Perhaps no region in Europe enchants and inspires a sense of romance – both of the personal and artistic varieties – more than the area of Provence in southern France. A perfect destination for those with time to spare – because none of its landscapes or small towns should be hurried through – Provence is a combination of the stylish and the tried-and-true, blending cobblestone streets, ancient churches, fragrant lavender fields and inviting beaches.
Given all of the region’s diversity, though, it’s a good idea to create a roadmap for exploring it. And then making modifications on the fly as you like. Here are a few tips to consider:
There is probably no better time to sample all of the glories of Provence than during the summer, when the lavender fields are in full bloom and various festivals – including the Festival d’Avignon – are in full swing. Of course, summer is also the most popular time to travel to Provence, so make sure you book your accommodations well ahead of time.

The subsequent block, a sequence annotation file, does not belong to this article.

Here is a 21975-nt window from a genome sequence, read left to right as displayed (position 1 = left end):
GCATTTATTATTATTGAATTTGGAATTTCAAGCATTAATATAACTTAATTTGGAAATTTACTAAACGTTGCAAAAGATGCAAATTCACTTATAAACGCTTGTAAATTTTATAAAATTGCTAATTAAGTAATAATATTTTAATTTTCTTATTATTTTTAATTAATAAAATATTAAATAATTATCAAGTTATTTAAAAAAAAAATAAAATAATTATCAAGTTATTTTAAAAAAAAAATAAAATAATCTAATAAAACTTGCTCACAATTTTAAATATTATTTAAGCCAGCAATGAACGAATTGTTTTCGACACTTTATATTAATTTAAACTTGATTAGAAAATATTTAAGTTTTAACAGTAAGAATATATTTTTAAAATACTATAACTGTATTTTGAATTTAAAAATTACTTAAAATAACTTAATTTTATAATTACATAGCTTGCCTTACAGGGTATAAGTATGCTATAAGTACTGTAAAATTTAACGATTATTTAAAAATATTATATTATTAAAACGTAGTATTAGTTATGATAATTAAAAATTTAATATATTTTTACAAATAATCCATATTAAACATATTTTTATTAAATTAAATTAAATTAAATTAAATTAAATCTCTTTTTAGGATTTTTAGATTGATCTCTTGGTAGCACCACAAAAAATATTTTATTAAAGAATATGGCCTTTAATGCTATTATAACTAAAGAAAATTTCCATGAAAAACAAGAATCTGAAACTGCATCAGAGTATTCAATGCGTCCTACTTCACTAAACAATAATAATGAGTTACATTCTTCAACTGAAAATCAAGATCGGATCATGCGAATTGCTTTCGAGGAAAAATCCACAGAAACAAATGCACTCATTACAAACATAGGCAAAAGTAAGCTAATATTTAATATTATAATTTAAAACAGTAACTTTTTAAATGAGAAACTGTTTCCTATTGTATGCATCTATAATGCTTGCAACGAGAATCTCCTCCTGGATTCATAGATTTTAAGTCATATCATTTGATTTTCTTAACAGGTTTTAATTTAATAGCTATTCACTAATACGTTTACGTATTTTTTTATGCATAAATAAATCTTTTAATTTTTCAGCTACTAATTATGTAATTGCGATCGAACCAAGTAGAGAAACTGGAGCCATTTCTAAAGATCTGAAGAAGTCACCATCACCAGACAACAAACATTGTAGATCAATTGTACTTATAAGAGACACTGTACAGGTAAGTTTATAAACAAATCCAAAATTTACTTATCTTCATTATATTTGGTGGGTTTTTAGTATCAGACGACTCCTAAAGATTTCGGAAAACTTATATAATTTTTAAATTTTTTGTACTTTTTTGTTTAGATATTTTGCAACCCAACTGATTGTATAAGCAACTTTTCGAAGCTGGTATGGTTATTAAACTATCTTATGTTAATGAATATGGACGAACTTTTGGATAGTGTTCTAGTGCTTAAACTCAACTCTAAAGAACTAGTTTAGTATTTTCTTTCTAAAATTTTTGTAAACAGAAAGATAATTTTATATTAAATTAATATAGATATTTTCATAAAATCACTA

Sites to see include:
The lavender fields near the Abbaye Notre-Dame de Sénanque are unmatched for their beauty, making this a favorite destination for photographers. You can also take in some lavender at the Plateau de Valensol.
In the southwest area of Provence. There’s the Carmargue’s National Park, which features acres of marshland that’s ripe for bird watching.
The town of Aix-en-Provence features everything from street performers to brightly shuttered stately homes to a major electronics retailer. It is also the former home of artist Paul Cezanne. Shiny medallions dot the sidewalks in places in town that were significant in his lifetime, including his family’s home.
If you’re looking for a touch of something more historic, check out the Roman ruins at Orange and Arles. Each town has its own Roman arena, though the one at Orange is said to be the more impressive of the two. Arles is known for its many winding streets that served as inspiration for some of Vincent van Gogh’s paintings.
Be sure to include a stop in at least one of the area’s many vineyards. Those in the area of Châteauneuf-du-Pape are worth a try. That’s where one of France’s more well-known wines is produced.
And before making the trip across the pond, be sure to visit Royal Robbins for what you’ll be wearing on your trip, whether casual attire or hiking gear!